Ancestral Pueblo: Greater Upper Rio Grande ValleyNorthern Rio GrandeRio Grande Hispanic

Tradition Name: Rio Grande Hispanic

First posted by C. Dean Wilson

The identification and classification of pottery from vessels that appear to have been produced by potters thought to have resided in widely spread “Hispanic” villages or settlements in central and north central New Mexico from the late eighteenth through the nineteenth century represents a very difficult and often contentious issue. Beginning in the Late Spanish Colonial to Early Santa Fe Trail periods, pottery production at Spanish villages may have become increasingly important. While previously established Pueblo pottery traditions appear to have initially easily supplied almost all of the pottery needs of the first wave of Spanish colonists into New Mexico, intermarriage and acculturation may have eventually contributed to pottery-making becoming a part of the economy at some Hispanic villages (Levine 1990).

The various pottery traditions practiced at Spanish villages appear to have been introduced by Pueblo potters and are best considered as part of the regional variation that is represented and ultimately derived from Pueblo groups. While the production of pottery at Hispanic villages occurred over a very wide area, the similarity of this pottery to that associated with practices that appear to have developed in the Northern Rio Grande has resulted here in the inclusion of Hispanic pottery traditions with those included in the Northern Rio Grande branch. Much of the pottery manufactured at Hispanic villages appears to have occurred in more isolated areas located away from Pueblos and on the margins of areas controlled by the Spanish (Carrillo 1997; Eiselt 2005; Hurt and Dick 1946; Levine 1990). One area where pottery-making has been documented at Hispanic villages is in the Rio Abajo near Socorro n (Marshall and Marshall 1992; Marshall and Walt 1984). Other examples may include areas occupied by detribalized Indians (Genízaros) forced to settle villages along the northern (Abiquiu and Ojo Caliente) and southern (Belen and Tomé) margins of the areas controlled by the Spanish.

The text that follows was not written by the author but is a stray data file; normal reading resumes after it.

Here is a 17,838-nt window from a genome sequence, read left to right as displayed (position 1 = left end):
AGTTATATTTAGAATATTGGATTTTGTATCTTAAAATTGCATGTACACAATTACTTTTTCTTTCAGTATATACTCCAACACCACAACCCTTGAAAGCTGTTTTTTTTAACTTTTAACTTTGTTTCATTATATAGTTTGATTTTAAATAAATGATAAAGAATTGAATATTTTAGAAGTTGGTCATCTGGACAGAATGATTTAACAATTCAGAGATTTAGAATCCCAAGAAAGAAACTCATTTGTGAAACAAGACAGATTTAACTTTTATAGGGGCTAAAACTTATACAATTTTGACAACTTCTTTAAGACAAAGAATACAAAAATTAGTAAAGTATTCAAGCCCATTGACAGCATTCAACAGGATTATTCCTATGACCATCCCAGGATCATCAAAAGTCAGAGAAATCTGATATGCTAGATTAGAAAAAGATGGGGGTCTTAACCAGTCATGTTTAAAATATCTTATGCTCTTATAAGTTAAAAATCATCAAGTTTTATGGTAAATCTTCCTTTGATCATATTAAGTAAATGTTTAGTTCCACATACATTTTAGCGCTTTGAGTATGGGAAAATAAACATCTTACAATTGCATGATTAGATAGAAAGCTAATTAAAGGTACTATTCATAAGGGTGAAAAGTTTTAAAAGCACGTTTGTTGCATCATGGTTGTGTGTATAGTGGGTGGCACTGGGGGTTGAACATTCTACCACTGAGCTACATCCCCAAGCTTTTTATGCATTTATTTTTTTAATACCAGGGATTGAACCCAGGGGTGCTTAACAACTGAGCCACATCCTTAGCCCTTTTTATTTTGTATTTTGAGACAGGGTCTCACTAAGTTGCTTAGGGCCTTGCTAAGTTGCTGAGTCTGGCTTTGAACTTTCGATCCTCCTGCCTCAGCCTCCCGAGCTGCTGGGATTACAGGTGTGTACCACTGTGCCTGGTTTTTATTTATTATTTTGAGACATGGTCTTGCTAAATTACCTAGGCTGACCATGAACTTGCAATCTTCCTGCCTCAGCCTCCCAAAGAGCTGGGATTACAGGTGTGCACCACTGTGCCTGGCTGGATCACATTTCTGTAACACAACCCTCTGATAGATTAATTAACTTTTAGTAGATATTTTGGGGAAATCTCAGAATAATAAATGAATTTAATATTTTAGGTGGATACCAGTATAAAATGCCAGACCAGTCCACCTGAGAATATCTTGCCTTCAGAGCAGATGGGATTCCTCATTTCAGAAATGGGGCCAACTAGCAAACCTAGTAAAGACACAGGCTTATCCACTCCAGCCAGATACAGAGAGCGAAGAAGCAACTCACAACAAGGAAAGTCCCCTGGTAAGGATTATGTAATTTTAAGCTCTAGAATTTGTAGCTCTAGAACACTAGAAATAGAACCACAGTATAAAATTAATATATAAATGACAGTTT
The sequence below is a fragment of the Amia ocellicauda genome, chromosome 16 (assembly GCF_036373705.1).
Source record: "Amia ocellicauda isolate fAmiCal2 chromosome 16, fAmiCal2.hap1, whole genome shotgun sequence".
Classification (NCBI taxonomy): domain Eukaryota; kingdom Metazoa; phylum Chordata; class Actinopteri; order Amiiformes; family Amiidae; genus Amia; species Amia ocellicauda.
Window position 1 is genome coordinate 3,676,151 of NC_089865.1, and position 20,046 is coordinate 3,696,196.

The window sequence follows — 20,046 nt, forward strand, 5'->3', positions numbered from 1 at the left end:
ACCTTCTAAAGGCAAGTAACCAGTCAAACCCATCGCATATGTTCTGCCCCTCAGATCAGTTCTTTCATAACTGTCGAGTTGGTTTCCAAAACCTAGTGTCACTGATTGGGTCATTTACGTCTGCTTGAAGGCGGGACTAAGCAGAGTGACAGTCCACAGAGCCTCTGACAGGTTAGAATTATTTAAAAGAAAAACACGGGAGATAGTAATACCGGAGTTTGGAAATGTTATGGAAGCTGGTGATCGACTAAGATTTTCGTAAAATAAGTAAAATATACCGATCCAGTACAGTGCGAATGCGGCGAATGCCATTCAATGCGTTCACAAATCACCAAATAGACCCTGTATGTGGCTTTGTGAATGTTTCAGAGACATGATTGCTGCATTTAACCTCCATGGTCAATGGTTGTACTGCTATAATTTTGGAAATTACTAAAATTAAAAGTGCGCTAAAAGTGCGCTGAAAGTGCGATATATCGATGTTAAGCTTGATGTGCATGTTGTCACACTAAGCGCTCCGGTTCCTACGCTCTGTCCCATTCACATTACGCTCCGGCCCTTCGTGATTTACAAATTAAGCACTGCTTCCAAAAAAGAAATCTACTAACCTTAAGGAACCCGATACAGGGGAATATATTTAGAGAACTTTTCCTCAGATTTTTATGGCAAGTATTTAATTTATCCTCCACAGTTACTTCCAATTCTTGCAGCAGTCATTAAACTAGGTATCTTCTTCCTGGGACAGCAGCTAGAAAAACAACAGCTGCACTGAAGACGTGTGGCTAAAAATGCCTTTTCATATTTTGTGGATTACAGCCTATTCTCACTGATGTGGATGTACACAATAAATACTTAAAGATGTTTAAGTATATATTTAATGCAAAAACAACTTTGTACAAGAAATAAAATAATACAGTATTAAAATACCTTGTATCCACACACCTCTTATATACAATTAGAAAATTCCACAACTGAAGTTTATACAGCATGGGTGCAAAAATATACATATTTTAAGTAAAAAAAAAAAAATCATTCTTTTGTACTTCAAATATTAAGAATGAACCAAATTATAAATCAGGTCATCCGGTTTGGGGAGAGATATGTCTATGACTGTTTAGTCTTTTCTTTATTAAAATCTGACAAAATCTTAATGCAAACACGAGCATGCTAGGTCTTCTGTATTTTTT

Snow (1984) rejects the concept of a distinct Hispanic pottery tradition, stating that the evidence for this is scarce and the oral traditions are not trustworthy, citing instances in Spanish documents implying that Spanish colonists did not produce pottery. He believes that what evidence there is for a Hispanic ceramic tradition refers to a period no earlier than 1800 to 1850 (Snow 1984). Also, based on evidence that the production and exchange of pottery by the Pueblos and the Apaches was a significant economic activity in New Mexico, he notes that there was no need for colonists and their descendants to produce ceramic vessels. Another impediment cited for Hispanic pottery manufacture was the low social status associated with this industry (Snow 1984). This point is further elaborated by Boyer (2015) who explains the late production of pottery at Hispanic villages as reflecting a response to increased isolation and decreasing power resulting from American control of New Mexico by the mid nineteenth century. Still, there seems to be no question that simple forms of pottery derived but distinct from to those produced by contemporaneous Pueblo potters were produced in Hispanic villages. Due to difficulties in the identification of such pottery, only types which can be clearly assumed to represent Hispanic are described here. In descriptions of late Pueblo pottery categories described elsewhere in this document, similar potential Hispanic types are noted. For example, pottery described for the Middle Rio Gray Wares as Carnue Gray certainly includes examples produced at Hispanic villages.

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